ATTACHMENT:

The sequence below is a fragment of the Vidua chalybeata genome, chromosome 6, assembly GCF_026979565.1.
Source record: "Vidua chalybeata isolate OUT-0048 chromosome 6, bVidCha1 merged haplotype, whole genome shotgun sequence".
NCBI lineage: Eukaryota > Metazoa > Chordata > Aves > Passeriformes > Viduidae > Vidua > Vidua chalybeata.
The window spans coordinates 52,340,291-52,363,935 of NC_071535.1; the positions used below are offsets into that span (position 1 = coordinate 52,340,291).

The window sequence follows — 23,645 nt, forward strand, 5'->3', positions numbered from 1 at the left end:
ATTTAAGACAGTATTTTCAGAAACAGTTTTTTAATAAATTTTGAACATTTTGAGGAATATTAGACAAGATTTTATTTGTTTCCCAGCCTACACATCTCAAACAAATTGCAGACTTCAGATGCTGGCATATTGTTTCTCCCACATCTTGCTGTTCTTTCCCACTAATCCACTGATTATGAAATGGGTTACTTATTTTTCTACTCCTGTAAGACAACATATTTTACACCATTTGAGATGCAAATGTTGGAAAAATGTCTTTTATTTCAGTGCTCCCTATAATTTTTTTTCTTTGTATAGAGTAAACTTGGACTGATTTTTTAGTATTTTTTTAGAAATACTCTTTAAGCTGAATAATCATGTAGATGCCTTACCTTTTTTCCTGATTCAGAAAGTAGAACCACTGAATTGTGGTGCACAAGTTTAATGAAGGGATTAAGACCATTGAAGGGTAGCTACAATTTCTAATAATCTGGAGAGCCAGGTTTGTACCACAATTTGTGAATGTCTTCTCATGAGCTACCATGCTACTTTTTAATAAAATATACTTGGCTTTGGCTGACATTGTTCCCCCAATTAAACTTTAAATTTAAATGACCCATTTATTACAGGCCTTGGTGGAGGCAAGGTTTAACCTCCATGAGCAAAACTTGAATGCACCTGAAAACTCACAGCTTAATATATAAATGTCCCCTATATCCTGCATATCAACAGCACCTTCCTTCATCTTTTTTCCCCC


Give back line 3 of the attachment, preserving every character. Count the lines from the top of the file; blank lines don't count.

NCBI lineage: Eukaryota > Metazoa > Chordata > Aves > Passeriformes > Viduidae > Vidua > Vidua chalybeata.